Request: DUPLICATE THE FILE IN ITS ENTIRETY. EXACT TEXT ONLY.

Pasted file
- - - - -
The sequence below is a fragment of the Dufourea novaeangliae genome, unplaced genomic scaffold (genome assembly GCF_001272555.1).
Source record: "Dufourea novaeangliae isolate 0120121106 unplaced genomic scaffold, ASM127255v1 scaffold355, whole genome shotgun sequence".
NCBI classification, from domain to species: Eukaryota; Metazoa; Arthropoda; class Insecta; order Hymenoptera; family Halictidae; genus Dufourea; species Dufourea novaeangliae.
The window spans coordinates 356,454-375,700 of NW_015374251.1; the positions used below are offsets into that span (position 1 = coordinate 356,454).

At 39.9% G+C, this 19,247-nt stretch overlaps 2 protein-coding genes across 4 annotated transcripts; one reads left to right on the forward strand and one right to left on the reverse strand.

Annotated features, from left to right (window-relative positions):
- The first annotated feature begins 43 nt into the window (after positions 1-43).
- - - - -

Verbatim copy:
The sequence below is a fragment of the Dufourea novaeangliae genome, unplaced genomic scaffold (genome assembly GCF_001272555.1).
Source record: "Dufourea novaeangliae isolate 0120121106 unplaced genomic scaffold, ASM127255v1 scaffold355, whole genome shotgun sequence".
NCBI classification, from domain to species: Eukaryota; Metazoa; Arthropoda; class Insecta; order Hymenoptera; family Halictidae; genus Dufourea; species Dufourea novaeangliae.
The window spans coordinates 356,454-375,700 of NW_015374251.1; the positions used below are offsets into that span (position 1 = coordinate 356,454).

At 39.9% G+C, this 19,247-nt stretch overlaps 2 protein-coding genes across 4 annotated transcripts; one reads left to right on the forward strand and one right to left on the reverse strand.

Annotated features, from left to right (window-relative positions):
- The first annotated feature begins 43 nt into the window (after positions 1-43).